Furosemide is a loop diuretic drug whose main indication is the treatment of high blood pressure.
Furosemide is a diuretic of maximum efficacy that belongs to the classification of loop diuretics. These drugs are capable of altering the ion transport along the nephron, which is the anatomical and physiological unit of the kidney.
By altering this transport, they increase the urine volume since they stimulate the renal excretion of water and electrolytes. All this causes a decrease in the volume of extracellular fluids.
It is a drug that is indicated alone or in combination when the patient suffers from high blood pressure . However, it can also be used to treat edemas (due to fluid retention) caused by various medical problems such as liver or heart disease. To better understand how furosemide works in our body, we must understand how our kidney works.
Mechanism of ion transport in the kidney
The kidneys are the main organs of the urinary system. They are responsible for the excretion of waste substances through the formation of urine and maintain the balance of the internal environment of the body, ie, homeostasis.
Its anatomical and physiological unit is the nephron , and it consists of 4 parts: the proximal convoluted tubule, the loop of Henle, the distal convoluted tubule and the collecting tubule.
The liquid to be purified reaches the proximal convoluted tubule passing through the glomerulus. This tube is very permeable to water and is where most of the drugs are actively secreted so that they are eliminated by urine. Then, the remaining liquid passes to the loop of Henle, which consists of two parts, the descending and ascending.
The descending part is also permeable to water but is totally impermeable to solutes. Therefore, due to these characteristics, a hypertonic urine will be formed , that is, with a high concentration of solutes. As for the ascending part, it has the opposite characteristics, is impermeable to water and permeable to solutes, originating hypotonic urine.
This urine passes into the distal convoluted tubule, which is impermeable to water and forms hypotonic urine. Finally, the liquid reaches the collecting tubule, where the water permeability is variable. The control of the processes at this level is mediated by the hormone aldosterone and the antidiuretic hormone (ADH).
When the urine is formed, it reaches through the ureters to the bladder , which, when it reaches a certain level of filling, sends a signal to the brain that creates the need to urinate.
Mechanism of action of furosemide
This drug acts from within the loop of Henle, that is, in the tubular lumen. To get here, it is secreted in the proximal convoluted tubule by active transport or by passive diffusion .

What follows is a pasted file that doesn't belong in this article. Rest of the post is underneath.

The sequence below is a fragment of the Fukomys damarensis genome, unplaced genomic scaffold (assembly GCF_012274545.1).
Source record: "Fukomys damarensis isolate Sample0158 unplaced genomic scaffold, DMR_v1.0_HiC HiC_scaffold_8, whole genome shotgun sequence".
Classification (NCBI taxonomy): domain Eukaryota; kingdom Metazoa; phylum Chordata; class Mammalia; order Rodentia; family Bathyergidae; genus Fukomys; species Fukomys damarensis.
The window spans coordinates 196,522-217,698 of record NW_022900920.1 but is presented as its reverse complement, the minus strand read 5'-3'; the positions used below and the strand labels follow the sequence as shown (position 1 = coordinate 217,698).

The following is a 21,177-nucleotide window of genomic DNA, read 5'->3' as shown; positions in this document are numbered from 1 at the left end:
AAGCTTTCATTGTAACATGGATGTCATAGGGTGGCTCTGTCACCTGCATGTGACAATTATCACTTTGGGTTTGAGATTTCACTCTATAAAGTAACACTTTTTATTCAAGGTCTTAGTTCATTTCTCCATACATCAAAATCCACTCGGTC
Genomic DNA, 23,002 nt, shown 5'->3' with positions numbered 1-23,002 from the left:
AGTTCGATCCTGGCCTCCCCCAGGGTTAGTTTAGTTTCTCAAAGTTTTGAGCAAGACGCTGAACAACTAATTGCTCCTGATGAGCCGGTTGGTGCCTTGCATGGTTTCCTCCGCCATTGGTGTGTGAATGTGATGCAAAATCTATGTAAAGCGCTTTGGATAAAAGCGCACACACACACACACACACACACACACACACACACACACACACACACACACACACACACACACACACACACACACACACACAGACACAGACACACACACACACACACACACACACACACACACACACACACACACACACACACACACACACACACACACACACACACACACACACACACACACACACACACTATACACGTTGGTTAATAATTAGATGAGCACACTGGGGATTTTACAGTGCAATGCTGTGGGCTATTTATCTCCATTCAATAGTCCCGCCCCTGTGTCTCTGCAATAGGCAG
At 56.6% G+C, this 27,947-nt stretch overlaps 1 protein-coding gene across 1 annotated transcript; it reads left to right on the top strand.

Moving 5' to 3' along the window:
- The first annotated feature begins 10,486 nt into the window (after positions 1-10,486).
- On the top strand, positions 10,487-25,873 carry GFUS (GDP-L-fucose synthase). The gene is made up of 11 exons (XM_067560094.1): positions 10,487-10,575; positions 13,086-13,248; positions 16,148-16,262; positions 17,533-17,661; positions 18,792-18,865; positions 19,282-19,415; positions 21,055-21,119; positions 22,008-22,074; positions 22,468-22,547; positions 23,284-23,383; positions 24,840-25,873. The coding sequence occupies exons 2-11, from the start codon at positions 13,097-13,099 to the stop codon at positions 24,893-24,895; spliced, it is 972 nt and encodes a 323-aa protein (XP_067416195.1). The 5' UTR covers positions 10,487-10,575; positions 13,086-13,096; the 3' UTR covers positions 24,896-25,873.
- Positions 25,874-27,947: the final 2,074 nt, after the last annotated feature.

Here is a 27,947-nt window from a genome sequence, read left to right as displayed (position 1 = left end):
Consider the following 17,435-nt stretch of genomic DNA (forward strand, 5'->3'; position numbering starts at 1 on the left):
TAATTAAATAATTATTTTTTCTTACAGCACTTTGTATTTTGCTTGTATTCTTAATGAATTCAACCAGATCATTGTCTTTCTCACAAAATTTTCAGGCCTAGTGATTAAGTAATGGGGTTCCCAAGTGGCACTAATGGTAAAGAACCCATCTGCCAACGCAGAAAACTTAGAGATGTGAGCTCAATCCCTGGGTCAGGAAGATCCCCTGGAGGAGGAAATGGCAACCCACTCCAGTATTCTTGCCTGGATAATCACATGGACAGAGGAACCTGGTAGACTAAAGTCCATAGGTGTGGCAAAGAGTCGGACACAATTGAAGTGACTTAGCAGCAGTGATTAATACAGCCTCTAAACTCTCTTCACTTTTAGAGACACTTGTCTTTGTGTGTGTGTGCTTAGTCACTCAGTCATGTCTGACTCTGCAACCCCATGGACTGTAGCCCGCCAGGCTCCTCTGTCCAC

Active transport is a type of exchange of substances in the body that requires energy, unlike simple diffusion, which does not need any energy source.
Once in the loop of Henle, it inhibits the transporter of sodium, potassium and chloride, and to a lesser extent calcium and magnesium. This action is carried out in the ascending handle, which is the thinning part, since it is permeable to water.
By blocking these cotransporters, it prevents these electrolytes from being reabsorbed, causing more water to be released to try to dilute it. The effects of furosemide are rapid and of short duration. By eliminating more water, reduces its volume in the body due to this phenomenon its antihypertensive effects .
Furosemide can be administered both orally and intravenously . If the first option is chosen, the effects last between 4 and 8 h, observing the action at 10-30 minutes. If the second option is chosen, the effects can be observed after 5 minutes and last approximately 2 hours.
It has a bioavailability of 90% and has a partial metabolism in the liver , where 4-chloro-5-sulfamoyl-antralinic acid is formed which, with the rest of the drug, will be eliminated in the urine.
It is important to note that it binds to a high degree to plasma proteins , a fact to be taken into account if furosemide is being administered with any other drug that has the same characteristic, since they can interact and cause undesirable effects.
The different adverse effects that furosemide can trigger are due to its diuretic effects . Among them we can point out:
- Hypokalemia When the doses are high, potassium levels in the blood can decrease a lot and can trigger arrhythmias .
- Hypochloremic alkalosis.
- Hypovolemia, hyponatremia, hyperuricemia and hyperglycemia.
- Ototoxicity (problems in the ears).